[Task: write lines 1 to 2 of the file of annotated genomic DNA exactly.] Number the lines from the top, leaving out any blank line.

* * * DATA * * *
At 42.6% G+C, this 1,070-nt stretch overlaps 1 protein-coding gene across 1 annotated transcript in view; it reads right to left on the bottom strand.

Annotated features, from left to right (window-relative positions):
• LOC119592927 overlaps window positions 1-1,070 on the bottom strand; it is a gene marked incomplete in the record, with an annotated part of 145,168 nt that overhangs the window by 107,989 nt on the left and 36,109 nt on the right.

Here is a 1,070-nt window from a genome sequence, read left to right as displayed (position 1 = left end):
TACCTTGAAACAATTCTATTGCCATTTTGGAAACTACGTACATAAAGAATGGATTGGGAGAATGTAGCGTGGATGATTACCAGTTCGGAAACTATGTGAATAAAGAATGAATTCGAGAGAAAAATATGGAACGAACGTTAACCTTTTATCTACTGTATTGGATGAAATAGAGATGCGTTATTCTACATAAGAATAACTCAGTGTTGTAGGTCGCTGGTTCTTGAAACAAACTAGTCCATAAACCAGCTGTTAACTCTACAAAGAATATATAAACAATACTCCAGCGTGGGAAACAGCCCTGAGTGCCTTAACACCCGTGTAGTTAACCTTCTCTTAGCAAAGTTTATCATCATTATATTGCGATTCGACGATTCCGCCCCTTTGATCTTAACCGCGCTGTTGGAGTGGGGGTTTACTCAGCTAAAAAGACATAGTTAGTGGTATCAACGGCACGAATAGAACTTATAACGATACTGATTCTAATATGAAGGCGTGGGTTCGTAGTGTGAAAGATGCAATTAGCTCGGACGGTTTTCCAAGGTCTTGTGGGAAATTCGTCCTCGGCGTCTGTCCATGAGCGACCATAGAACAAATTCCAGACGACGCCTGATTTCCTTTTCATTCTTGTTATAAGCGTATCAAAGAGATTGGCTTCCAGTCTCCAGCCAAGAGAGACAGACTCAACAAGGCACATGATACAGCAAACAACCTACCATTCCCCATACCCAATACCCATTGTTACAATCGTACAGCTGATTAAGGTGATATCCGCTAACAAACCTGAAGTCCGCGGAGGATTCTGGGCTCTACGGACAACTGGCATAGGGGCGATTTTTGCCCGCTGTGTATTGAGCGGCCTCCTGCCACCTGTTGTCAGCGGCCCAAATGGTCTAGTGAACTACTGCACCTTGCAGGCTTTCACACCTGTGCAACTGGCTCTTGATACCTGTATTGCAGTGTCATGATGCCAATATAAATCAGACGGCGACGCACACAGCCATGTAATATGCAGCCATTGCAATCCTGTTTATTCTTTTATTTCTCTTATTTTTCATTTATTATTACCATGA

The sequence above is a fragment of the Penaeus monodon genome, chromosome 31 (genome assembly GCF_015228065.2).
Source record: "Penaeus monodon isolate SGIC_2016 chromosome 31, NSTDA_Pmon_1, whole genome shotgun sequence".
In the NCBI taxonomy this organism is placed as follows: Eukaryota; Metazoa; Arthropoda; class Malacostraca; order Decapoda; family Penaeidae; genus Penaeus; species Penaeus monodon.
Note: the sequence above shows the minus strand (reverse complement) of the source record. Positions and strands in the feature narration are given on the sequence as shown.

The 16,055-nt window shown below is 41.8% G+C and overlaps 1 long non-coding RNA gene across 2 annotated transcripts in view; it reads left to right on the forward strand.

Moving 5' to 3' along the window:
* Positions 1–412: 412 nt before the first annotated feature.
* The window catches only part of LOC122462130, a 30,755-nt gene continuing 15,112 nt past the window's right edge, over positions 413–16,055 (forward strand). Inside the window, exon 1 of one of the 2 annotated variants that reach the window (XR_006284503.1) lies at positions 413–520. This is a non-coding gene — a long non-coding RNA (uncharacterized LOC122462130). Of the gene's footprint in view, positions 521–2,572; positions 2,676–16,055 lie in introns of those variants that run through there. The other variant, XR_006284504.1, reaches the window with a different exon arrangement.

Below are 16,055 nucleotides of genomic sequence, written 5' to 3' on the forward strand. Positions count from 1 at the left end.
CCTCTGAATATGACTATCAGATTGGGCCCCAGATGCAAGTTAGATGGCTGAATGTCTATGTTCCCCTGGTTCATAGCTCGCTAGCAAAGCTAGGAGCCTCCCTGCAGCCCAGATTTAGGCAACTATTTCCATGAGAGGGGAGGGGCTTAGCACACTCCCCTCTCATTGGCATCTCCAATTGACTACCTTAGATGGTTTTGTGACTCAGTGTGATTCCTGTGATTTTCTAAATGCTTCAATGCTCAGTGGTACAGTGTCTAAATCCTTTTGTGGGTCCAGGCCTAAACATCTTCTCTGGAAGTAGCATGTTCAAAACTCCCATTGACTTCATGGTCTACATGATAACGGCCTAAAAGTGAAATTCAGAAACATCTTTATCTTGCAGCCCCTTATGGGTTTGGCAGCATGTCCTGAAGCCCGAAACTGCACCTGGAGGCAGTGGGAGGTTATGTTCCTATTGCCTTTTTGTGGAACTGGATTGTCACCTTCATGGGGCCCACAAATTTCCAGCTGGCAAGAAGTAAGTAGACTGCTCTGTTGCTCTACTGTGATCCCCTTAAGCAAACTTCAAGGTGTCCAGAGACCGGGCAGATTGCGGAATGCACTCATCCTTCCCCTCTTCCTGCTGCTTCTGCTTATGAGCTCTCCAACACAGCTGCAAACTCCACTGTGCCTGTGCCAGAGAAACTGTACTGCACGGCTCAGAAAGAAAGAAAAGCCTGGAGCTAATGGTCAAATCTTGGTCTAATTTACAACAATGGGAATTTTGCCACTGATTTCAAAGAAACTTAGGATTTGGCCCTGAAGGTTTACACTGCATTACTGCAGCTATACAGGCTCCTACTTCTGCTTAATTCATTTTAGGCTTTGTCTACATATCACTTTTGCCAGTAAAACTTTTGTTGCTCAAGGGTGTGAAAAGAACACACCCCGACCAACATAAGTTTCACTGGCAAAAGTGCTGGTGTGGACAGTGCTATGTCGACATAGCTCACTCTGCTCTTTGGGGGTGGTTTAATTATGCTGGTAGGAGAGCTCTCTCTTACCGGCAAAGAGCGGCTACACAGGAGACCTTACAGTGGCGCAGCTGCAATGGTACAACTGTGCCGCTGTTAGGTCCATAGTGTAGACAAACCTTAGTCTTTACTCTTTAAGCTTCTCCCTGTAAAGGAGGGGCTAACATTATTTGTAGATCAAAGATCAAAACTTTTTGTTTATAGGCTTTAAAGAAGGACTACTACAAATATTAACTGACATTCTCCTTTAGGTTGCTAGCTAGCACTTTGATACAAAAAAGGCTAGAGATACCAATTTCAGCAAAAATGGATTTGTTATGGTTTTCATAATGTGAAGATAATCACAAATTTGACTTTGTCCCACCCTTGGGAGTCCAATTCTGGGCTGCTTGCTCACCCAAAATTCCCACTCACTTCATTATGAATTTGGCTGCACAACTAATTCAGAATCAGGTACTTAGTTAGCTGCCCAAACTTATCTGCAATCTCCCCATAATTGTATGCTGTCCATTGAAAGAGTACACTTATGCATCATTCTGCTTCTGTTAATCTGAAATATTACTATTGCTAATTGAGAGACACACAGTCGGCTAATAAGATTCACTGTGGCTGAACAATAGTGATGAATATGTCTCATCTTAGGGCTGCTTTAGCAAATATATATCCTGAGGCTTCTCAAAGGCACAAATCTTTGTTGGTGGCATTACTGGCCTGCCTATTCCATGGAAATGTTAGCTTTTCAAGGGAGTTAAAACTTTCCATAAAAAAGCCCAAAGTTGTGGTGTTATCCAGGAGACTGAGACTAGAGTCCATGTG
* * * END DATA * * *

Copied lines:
At 42.6% G+C, this 1,070-nt stretch overlaps 1 protein-coding gene across 1 annotated transcript in view; it reads right to left on the bottom strand.

Annotated features, from left to right (window-relative positions):